Body, brains, and brawn: This is still the Android flagship that does it all.
Samsung Galaxy S7Greenbot Rating
The Galaxy S7 is a near-perfect Android device, but you should only upgrade if your carrier is offering you a discount.
I am facing a predicament here that I’m sure many of my iPhone-reviewing brethren have experienced before: The Samsung Galaxy S7 is merely an incremental update over its predecessor, which makes it hard to justify the upgrade considering the Galaxy S6 was the top contender for 2015’s phone of the year. Is this what it feels like to review the “s” models of the iPhone?
If it were an iPhone, the Galaxy S7 would be called the Galaxy S6s. It offers minor improvements, including slightly better battery life, a marginally better rear-facing camera, and a somewhat more refined metal-and-glass chassis. It also marks the return of the microSD expansion slot to Samsung’s devices, as well as dust and water resistance. Despite all these marketable features, however, I don’t think the Galaxy S7 offers enough of that “wow” factor to convince the Android-using population that it’s worth springing for—especially if you’re already wielding any of the major flagships announced in the last six months.
Real phones have curves
If you thought last year’s Galaxy S6 was a fingerprint magnet, wait until you get your hands on the Galaxy S7. This year’s model has all the same glass-and-metal trimmings as last year’s marquee device, so it’s an absolute magnet for finger grease. Regardless, it’s an exceptionally attractive phone, albeit one you’ll have to wipe down with antibacterial solution from time to time.
The Galaxy S7 looks and feels like an evolved, refined version of the Galaxy S6. Samsung shaved a few millimeters off the edges—almost exactly a millimeter off each edge—and implemented the same curved back as found on the Note 5. You’ll also notice a subtle “bubble” effect made by the glass placed on top of the display as it sinks into the edges of the chassis. It shows incredible attention to detail on Samsung’s end.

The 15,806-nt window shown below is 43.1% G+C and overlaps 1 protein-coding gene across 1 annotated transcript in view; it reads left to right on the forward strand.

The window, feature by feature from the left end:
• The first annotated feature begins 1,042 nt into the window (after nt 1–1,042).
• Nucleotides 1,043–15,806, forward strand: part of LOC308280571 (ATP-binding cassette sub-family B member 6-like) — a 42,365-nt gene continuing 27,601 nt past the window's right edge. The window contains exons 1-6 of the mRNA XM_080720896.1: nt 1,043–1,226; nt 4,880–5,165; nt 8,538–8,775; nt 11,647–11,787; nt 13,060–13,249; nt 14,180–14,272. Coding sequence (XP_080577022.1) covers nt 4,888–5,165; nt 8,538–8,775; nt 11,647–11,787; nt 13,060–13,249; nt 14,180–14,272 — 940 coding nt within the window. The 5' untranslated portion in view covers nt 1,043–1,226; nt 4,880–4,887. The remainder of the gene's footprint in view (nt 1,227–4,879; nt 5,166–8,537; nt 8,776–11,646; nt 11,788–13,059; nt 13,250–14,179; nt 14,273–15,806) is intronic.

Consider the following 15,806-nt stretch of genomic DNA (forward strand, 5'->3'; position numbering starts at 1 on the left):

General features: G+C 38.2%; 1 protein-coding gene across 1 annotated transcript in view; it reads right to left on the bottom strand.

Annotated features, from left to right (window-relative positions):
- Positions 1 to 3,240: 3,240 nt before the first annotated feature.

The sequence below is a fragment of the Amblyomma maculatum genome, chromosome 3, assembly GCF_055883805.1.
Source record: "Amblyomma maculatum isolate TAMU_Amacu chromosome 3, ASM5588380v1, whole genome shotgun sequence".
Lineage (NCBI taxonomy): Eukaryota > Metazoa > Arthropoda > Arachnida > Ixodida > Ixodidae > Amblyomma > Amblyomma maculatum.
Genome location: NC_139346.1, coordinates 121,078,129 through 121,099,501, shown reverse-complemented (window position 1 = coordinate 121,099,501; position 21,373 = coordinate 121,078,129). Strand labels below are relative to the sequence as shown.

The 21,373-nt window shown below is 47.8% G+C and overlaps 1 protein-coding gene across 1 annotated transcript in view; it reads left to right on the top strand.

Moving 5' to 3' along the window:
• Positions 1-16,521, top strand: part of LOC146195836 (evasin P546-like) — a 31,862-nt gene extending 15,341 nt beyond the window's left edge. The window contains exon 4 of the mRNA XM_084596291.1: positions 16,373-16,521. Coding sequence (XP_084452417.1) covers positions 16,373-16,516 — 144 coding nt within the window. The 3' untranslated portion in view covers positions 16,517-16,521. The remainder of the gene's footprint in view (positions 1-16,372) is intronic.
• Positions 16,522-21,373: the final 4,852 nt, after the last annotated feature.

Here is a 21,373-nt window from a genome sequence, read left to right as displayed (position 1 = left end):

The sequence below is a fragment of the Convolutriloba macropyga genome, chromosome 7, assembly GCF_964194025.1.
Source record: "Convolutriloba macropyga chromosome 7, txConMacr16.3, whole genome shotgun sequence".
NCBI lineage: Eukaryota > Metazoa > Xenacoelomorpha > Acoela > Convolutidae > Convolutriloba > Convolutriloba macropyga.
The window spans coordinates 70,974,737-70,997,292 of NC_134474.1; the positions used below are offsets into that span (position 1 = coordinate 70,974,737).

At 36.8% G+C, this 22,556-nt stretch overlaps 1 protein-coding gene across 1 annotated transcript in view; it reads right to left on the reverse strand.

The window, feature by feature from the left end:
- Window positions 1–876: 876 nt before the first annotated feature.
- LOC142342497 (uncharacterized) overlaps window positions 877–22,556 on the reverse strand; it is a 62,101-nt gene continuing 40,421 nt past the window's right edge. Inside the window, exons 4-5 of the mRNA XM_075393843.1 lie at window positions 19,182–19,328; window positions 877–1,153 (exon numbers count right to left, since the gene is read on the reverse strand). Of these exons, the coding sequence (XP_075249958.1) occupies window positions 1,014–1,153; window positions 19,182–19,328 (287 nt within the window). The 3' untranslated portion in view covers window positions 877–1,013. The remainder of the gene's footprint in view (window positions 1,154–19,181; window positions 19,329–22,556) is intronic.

The Galaxy S7 has all the same buttons and sensors as its predecessor: a power button on the right-hand side, volume rockers on the left, a heart-rate monitor built-in to the LED flash on the back, and a slightly raised Home button with a built-in fingerprint scanner. But after using the rear-facing fingerprint scanner on the Nexus 6P, Samsung’s implementation hardly compares. With the Galaxy S7, you’ll have to press the Home button and then scan in your thumb, which is just too much. I don’t like any scanner that doesn’t immediately launch to the Home screen. (It may also be time for Samsung to consider dropping physical navigation buttons altogether.)
Samsung heard your gripes. It brought back the expansion slot, which rests comfortably next to the Nano SIM tray, and it made the Galaxy S7 both water- and dust-resistant. The only caveat is that after you rescue your device from a pool of water, you’ll have to give it some time before plugging it in to the charger. It’s a safety precaution, and it brings home the idea that Samsung paid great attention to detail when designing the device. This doesn’t look like a phone that would be able to stand a dip in the water, but it is. I’m also glad to see that Samsung didn’t just go the Sony route and put flaps over every port. It’s better for my manicure.
A brighter display
Samsung improved the Galaxy S7’s 5.1-inch Quad HD Super AMOLED display by making it a bit brighter. It’s especially obvious when it’s side-by-side with the Galaxy S6, though I first noticed the extra brightness as I was using the phone before bed. There’s also a personalized auto brightness feature, which remembers at which setting you like the screen for different lighting environments. This only works if you have auto brightness selected.
The Galaxy S7 also comes with the ability to enable an always-on display mode. This makes it so you don’t have to fumble with the buttons on your phone just to check on the time or notifications, and it’s similar to the feature already offered on the Moto X and Nexus 6P, only those phones will only light up the display when you pick it up or wave your hand over it. When enabled, the Galaxy S7 shows its always-on display all the time.
There are a few customization options for the always-on display, but you’re limited to what Samsung provides. You can’t import your own images for the background, for instance, nor will you see a preview of your notifications like on the Nexus 6P. I like the implementation on the Nexus devices the best.
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